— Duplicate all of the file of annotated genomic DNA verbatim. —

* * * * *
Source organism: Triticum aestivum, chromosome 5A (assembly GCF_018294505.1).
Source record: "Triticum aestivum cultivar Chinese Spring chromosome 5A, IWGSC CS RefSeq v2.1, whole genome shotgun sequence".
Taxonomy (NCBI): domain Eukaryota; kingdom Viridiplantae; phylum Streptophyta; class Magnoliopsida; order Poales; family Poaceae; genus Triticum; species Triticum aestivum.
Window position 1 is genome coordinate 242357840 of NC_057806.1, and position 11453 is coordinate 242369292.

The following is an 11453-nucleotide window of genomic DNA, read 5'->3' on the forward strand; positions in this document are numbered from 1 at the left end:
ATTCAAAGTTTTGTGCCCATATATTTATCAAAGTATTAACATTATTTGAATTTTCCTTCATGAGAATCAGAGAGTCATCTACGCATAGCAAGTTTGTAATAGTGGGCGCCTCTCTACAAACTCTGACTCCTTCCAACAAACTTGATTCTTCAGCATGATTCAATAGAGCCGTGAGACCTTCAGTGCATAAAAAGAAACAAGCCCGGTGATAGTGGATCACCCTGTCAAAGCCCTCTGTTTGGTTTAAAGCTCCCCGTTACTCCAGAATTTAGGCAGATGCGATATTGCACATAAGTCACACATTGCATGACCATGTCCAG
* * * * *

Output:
Source organism: Triticum aestivum, chromosome 5A (assembly GCF_018294505.1).
Source record: "Triticum aestivum cultivar Chinese Spring chromosome 5A, IWGSC CS RefSeq v2.1, whole genome shotgun sequence".
Taxonomy (NCBI): domain Eukaryota; kingdom Viridiplantae; phylum Streptophyta; class Magnoliopsida; order Poales; family Poaceae; genus Triticum; species Triticum aestivum.
Window position 1 is genome coordinate 242357840 of NC_057806.1, and position 11453 is coordinate 242369292.

The following is an 11453-nucleotide window of genomic DNA, read 5'->3' on the forward strand; positions in this document are numbered from 1 at the left end:
ATTCAAAGTTTTGTGCCCATATATTTATCAAAGTATTAACATTATTTGAATTTTCCTTCATGAGAATCAGAGAGTCATCTACGCATAGCAAGTTTGTAATAGTGGGCGCCTCTCTACAAACTCTGACTCCTTCCAACAAACTTGATTCTTCAGCATGATTCAATAGAGCCGTGAGACCTTCAGTGCATAAAAAGAAACAAGCCCGGTGATAGTGGATCACCCTGTCAAAGCCCTCTGTTTGGTTTAAAGCTCCCCGTTACTCCAGAATTTAGGCAGATGCGATATTGCACATAAGTCACACATTGCATGACCATGTCCAG